Special Investigation Organization
Child labour refers to the employment of children in any work that deprives children of their childhood, interferes with their ability to attend regular school, and that is mentally, physically, socially or morally dangerous and harmful. This practice is considered exploitative by many international organizations. Legislations across the world prohibit child labour. India is sadly the home to the largest number of child labourers in the world. The census found an increase in the number of child labourers from 11.28 million in 1991 to 12.59 million in 2001. 40% of the labour in a precious stone cutting sector is children. NGOs have discovered the use of child labourers in mining industry in Bellary District in Karnataka in spite of a harsh ban on the same. In urban areas there is a high employment of children in the zari and embroidery industry. In 2000 the ILO estimated 5.5 million children had been forced in labour in Asia, while the Bonded Labour Liberation Front placed 10 million bonded children in India alone. In 1998 the government of India labelled bonded child labour as a marginal problem with only 3000 or so cases. A survey in Tamil Nadu in 1995 found 125,000 bonded child labourers in the state alone. Child bonded labour in India is mostly in the agricultural sector but has in recent times been moving into other sectors as well such as beedi-rolling, brick kilns, carpet weaving, commercial sexual exploitation, construction, fireworks and matches factories, hotels, hybrid cottonseed production, leather, mines, quarries, silk, synthetic gems, etc.
Cheating & Fraud:
Fraud is a deception deliberately practiced in order to obtain some benefit or advantage to which they are not otherwise entitled or someone knowingly denies some benefit that is due and to which some one is entitled.There is no separate legislation dealing with fraud as in the United Kingdom or the USA. Fraudulent activities are covered by theIndian Penal on 25 defines the expression ‘fraudulently’ – a person is said to do a thing fraudulently if he does that with intent to defraud but not otherwise. The expression fraudulently occurs in Sections 206, 207, 208, 242, 246, 247, 252, 253, 261, 262, 263 and Sections 421 to 424. Sections 24 and 23 define expressions ‘dishonestly’ and ‘wrongful gain and wrongful loss’. ‘Wrongful gain’ is gain by unlawful means of property which the person gaining is not legally entitled. ‘Wrongful loss’ is the loss by unlawful means of property to which the person losing it is legally entitled. Whoever does anything with the intention of causing wrongful gain to one person or wrongful loss to another person, is said to do that thing ‘dishonestly’.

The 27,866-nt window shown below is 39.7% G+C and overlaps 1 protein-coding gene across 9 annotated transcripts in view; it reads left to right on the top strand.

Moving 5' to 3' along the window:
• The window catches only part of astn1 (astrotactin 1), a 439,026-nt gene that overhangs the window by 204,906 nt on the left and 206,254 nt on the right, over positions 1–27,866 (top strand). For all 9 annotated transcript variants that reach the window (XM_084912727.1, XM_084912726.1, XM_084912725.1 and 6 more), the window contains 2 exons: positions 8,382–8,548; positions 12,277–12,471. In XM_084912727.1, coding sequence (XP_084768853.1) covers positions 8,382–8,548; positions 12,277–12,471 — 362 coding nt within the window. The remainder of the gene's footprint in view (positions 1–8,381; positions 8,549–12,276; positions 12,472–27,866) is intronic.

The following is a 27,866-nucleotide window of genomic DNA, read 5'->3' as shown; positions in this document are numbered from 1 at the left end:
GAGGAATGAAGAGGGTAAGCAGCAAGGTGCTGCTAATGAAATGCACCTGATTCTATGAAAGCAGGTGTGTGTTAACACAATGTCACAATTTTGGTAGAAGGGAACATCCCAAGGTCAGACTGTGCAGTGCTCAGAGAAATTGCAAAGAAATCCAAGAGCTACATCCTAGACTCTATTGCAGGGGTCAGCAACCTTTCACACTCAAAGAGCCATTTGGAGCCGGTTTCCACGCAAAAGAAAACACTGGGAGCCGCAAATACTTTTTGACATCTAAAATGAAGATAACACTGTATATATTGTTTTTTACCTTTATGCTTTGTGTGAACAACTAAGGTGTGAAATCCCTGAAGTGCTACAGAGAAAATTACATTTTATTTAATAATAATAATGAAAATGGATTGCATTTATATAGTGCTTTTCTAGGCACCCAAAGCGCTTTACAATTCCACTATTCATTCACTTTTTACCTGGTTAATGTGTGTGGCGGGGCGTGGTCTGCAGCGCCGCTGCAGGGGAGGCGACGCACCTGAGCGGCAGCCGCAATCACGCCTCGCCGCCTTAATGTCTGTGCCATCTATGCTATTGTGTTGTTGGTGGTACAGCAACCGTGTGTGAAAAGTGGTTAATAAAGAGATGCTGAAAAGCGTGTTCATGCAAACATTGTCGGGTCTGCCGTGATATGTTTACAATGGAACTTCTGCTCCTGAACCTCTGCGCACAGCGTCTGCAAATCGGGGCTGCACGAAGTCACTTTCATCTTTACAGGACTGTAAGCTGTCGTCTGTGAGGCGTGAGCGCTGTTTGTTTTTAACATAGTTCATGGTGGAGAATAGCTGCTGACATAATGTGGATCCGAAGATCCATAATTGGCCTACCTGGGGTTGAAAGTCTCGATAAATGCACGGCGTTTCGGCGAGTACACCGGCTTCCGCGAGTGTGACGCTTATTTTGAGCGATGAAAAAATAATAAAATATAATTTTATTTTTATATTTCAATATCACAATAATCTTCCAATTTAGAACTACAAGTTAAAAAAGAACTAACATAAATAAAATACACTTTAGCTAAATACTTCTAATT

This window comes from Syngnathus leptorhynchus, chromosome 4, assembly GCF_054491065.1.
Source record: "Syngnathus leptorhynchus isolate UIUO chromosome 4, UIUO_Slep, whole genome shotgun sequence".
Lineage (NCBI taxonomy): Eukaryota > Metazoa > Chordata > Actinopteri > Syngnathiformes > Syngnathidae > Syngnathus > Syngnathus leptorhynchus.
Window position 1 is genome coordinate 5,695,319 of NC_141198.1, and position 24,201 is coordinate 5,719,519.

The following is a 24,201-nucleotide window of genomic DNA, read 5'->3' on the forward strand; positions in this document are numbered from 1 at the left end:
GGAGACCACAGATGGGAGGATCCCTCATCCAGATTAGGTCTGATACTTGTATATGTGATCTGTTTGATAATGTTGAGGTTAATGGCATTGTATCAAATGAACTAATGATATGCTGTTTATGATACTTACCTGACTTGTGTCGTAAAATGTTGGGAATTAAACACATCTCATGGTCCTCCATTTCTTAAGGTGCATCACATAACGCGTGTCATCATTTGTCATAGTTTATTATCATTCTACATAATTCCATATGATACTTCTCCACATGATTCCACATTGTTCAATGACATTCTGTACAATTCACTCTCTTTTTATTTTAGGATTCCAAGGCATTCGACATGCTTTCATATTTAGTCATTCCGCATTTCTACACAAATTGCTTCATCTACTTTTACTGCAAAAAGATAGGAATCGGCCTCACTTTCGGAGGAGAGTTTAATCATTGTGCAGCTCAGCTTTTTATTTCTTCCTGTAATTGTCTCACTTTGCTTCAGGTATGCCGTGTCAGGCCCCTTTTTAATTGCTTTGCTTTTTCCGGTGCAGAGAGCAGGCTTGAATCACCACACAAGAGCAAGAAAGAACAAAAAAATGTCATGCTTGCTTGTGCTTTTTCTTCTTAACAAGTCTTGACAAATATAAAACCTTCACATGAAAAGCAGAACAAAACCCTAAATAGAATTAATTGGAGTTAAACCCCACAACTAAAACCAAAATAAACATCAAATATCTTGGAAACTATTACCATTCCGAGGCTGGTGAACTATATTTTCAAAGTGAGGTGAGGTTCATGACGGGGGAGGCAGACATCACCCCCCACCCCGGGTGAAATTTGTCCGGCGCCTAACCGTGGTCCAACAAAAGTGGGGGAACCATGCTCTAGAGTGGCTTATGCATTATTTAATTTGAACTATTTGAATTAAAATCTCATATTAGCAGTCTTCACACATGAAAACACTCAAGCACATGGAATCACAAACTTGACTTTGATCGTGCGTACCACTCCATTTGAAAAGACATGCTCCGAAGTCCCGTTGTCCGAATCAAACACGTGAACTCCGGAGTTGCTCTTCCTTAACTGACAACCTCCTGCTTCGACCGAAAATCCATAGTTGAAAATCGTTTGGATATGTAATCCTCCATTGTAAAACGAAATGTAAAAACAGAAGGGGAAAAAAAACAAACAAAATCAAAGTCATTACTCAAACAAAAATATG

Legislation should define and address property grabbing perpetrated against a widow by her in-laws and/or other community members. Drafters should either adopt a specific and comprehensive offense for property grabbing or address it through other related offenses. A specific offense of property grabbing should define it as the taking of property of a deceased person from the surviving wife and/or children to whom it rightly belongs. Such property may include the marital home, land, and any other moveable or non-moveable property. Other related offenses include theft, embezzlement or conversion, unauthorized use, and criminal trespass, as well as attempts thereof. Legislation should also address the physical violence or threats that may accompany property grabbing.Legislation should also address other insidious forms of property grabbing, such as adverse possession tactics. Legislation should describe adverse possession as an act by which one party possesses the land of another until she or he can claim legal title to it. Generally, the elements may require possession to be real, open, notorious, exclusive, hostile, under the guise of a claim or right, continuous and uninterruptedfor a specific time period. Drafters should ensure that a definition is sufficiently broad to encompass different adverse possession tactics. For example, the deceased’s relatives may plant crops on the fringe of a widow’s land to shift boundaries which may constitute an attempt to adversely possess a portion of her land.
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